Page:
If Verrücktes Blut was pretty atypical of “German Theatre” (if an excellent “public event”), Theater Oberhausen's production of Henrik Ibsen's Ein Puppenhaus (well, Ibsen's Et dukkehjem, or A Doll's House as we Brits have it) presents an excellent example of one particular school of Regietheater. Director (and, here, designer) Herbert Fritsch was an actor in Frank Castorf's Volksbühne company while it was revolutionising post-Mauerfall German theatre. And it's clear that he's taken much of his former comrade's style on board in his directing style.
You know A Doll's House, right? Pretty typical Ibsen: bunch of people standing around in a room in a 19th century Norwegian house, dressed in period costume. The acting is incredibly subtle; a maasterpiece in naturalism.
Fritsch's production is a garish, grotesque nightmare. Opening to the queasy, insistent strings of Bernard Herrmann's music for Hitchcock's Vertigo, the stark square playing areas is lit with alternating reds and greens.
Manja Kuhl's Nora is a disturbing Tim Burton fantasia on infantalised womanhood. Decked out in a short, voluminous chiffon pink baby-doll dress, ballet pumps and a shock of auburn ringlets, but lethally long legs. By contrast, Torsten Bauer's Helmer is a violent caricature of old age: all pealing-latex bald-wig, powery whiteface, and a wardrobe hymning the joys of beige.
The playing style offers a similar fantastical bluntness, almost as if the cast were assaulting the play rather than performing it. Lines are delivered at a pitch of near-hysteria, while the cast physically play out just about the most extreme reading of the subtext imaginable. If A Doll's House is secretly about sex and power, then it's not a secret here. Nora is forever being pawed, groped, mauled and spanked while, in turn, coquetting and flouncing, flirting and virtually forcing herself on people. A sexuality the text only hints at is here brought alive and then weaponised.
It's not a style I've always warmed to. I think there were many similarities in this performance to Castorf's recent hit Nach Moskau! Nach Moskau!, which I really tried to like, but didn't. But here, I really got it. It's perhaps easier to watch a sexual subtext physicalised than a socio-economic one, but even so, seeing this is already feeding my retrospective appreciate of the Castorf – and so perhaps apart from anything else, this Nora is an excellent entry-level performance for this style of direction. Castorf-lite, or Volksbühne-für-Beginners or something. And, yes, this took a bit of warming to, too. But once I got there, I thought it was great.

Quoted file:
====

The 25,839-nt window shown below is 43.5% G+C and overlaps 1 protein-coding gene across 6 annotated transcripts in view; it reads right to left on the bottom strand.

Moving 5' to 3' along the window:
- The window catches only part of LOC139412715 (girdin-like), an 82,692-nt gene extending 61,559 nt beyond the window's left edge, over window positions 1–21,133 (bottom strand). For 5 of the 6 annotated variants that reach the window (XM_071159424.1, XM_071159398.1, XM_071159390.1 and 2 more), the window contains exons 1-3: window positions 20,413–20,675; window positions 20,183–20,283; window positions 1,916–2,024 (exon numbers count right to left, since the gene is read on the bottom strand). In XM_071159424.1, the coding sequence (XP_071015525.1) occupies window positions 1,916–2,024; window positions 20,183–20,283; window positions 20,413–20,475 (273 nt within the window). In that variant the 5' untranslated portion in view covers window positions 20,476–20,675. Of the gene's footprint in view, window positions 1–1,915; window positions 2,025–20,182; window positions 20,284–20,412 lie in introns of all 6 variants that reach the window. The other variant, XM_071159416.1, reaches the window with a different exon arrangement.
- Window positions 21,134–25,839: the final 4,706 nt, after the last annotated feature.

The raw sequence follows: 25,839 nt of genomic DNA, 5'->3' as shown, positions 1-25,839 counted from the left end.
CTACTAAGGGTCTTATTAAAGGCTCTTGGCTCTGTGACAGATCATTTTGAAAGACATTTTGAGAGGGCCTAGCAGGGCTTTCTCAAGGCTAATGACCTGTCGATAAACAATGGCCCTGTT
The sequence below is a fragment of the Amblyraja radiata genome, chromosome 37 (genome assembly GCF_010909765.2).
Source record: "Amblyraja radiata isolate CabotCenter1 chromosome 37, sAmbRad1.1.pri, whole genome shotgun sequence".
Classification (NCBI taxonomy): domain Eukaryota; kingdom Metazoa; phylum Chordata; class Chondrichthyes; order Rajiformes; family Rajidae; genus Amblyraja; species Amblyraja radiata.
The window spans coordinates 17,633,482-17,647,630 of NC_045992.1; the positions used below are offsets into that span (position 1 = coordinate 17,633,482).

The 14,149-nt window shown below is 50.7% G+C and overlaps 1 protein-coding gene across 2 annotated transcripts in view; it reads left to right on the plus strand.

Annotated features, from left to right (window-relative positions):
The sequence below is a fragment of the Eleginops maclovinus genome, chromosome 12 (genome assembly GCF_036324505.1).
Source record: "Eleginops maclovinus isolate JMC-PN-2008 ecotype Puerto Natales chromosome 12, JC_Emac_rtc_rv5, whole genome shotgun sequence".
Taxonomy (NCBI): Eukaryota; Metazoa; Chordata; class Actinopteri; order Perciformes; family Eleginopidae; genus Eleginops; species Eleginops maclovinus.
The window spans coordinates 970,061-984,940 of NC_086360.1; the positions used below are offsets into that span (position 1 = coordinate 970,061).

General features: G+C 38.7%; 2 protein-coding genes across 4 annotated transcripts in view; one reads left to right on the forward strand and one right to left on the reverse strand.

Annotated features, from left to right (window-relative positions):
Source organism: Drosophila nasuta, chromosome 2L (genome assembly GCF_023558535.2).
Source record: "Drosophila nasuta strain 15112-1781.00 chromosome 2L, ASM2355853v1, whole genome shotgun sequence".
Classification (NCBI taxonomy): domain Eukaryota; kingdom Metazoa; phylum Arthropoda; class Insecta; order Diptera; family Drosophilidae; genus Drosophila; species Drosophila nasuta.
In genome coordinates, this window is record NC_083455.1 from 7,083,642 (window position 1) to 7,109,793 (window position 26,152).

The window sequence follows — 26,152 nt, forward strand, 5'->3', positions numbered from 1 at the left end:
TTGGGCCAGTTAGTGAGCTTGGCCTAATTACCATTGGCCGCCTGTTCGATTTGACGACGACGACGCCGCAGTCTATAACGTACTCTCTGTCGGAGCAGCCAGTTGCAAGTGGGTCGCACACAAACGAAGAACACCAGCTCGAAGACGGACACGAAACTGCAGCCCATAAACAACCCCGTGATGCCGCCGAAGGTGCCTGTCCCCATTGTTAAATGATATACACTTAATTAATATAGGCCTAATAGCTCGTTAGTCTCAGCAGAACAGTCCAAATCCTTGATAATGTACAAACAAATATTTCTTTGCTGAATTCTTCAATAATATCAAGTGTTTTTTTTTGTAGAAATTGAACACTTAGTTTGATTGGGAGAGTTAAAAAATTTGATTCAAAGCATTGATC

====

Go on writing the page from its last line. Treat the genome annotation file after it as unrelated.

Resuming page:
What was fascinating about the performance was the way that you could almost see the play being dismantled in front of your face. The idea that the lines the cast were shrieking at one another were the same lines that are delivered with as much understatement and earnestness as possible in other productions of Ibsen (Ostermeier's wonderful Hedda Gabler, for example) was almost reward enough for sticking with it. And yet, it was still the play. But not really functioning in anything like the way you (I, we?) think it's meant to.
Of course, there was again, here, the extra dimension of the fact that this wasn't actually *live* to consider. Unlike Verrücktes Blut, I don't think the Theater Oberhausen staging could possibly have been a recording of a live performance in front of an live audience. Instead, while this was still very defiantly a stage production, it was very much a stage production for the cameras. What might be direct-audience-address live was here close-up, to-camera work, while the way the cameras weaved in and out of the action, cutting rapidly and dancing about the performers also suggested a lot more than one take.
I also wonder again if, the freedom of watching, of being outdoors – seeing the thing on a massive screen, with close-ups available, and a whacking great sound system definitely making the performance the biggest noise-polluter by a country mile almost drowning out the occasional police siren, let alone the general low-level chatter of a public space – had a bearing on reception. Well, of course it did. I could smoke, go to the loo without upsetting anyone, and stretch my legs from time to time, all while feeling the wind on my face and seeing the blue sky above. In this respect, it was pretty much the opposite of “theatre”, and it didn't feel like a bad thing at all. That said, I would still like to sit in the same room as the original and experience it as it was meant to be intended.
While I'm not sure it said a great deal about anything very seriously, as a way of delivering the play – serving the text, indeed – it worked totally. And pretty much turned my ideas of what you could do with Ibsen on their head. Essential viewing if you can get hold of a copy.
You get a vague sense of overall style from this clip, although this might be a particularly overwrought moment:
Although this, from very close to the end, is better – note burning cardboard fir tree in background and the music to another Hitchcock film, this time Psycho. I also love how untroubled this Nora is by the collapse of her marriage.